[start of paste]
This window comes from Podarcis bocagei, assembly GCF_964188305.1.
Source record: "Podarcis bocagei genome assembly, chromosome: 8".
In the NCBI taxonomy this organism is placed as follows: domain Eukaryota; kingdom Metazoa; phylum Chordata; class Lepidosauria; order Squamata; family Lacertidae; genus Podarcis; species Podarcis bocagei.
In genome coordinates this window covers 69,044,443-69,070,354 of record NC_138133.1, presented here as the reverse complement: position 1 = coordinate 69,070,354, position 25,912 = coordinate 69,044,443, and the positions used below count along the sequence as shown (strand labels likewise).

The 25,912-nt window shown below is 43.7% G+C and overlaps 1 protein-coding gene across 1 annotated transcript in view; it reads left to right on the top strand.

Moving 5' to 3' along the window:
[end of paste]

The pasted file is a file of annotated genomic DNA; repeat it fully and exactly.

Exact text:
This window comes from Podarcis bocagei, assembly GCF_964188305.1.
Source record: "Podarcis bocagei genome assembly, chromosome: 8".
In the NCBI taxonomy this organism is placed as follows: domain Eukaryota; kingdom Metazoa; phylum Chordata; class Lepidosauria; order Squamata; family Lacertidae; genus Podarcis; species Podarcis bocagei.
In genome coordinates this window covers 69,044,443-69,070,354 of record NC_138133.1, presented here as the reverse complement: position 1 = coordinate 69,070,354, position 25,912 = coordinate 69,044,443, and the positions used below count along the sequence as shown (strand labels likewise).

The 25,912-nt window shown below is 43.7% G+C and overlaps 1 protein-coding gene across 1 annotated transcript in view; it reads left to right on the top strand.

Moving 5' to 3' along the window: